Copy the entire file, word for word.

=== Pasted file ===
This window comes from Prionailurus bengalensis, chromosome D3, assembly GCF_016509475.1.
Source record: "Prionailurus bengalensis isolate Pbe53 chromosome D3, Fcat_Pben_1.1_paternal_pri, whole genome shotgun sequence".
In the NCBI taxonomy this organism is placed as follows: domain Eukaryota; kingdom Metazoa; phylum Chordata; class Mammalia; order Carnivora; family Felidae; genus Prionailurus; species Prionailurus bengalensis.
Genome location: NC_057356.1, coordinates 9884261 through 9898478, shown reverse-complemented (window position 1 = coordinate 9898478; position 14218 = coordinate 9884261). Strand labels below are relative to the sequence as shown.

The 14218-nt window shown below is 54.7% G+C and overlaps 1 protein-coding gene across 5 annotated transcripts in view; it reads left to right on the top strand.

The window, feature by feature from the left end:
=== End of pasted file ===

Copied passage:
This window comes from Prionailurus bengalensis, chromosome D3, assembly GCF_016509475.1.
Source record: "Prionailurus bengalensis isolate Pbe53 chromosome D3, Fcat_Pben_1.1_paternal_pri, whole genome shotgun sequence".
In the NCBI taxonomy this organism is placed as follows: domain Eukaryota; kingdom Metazoa; phylum Chordata; class Mammalia; order Carnivora; family Felidae; genus Prionailurus; species Prionailurus bengalensis.
Genome location: NC_057356.1, coordinates 9884261 through 9898478, shown reverse-complemented (window position 1 = coordinate 9898478; position 14218 = coordinate 9884261). Strand labels below are relative to the sequence as shown.

The 14218-nt window shown below is 54.7% G+C and overlaps 1 protein-coding gene across 5 annotated transcripts in view; it reads left to right on the top strand.

The window, feature by feature from the left end: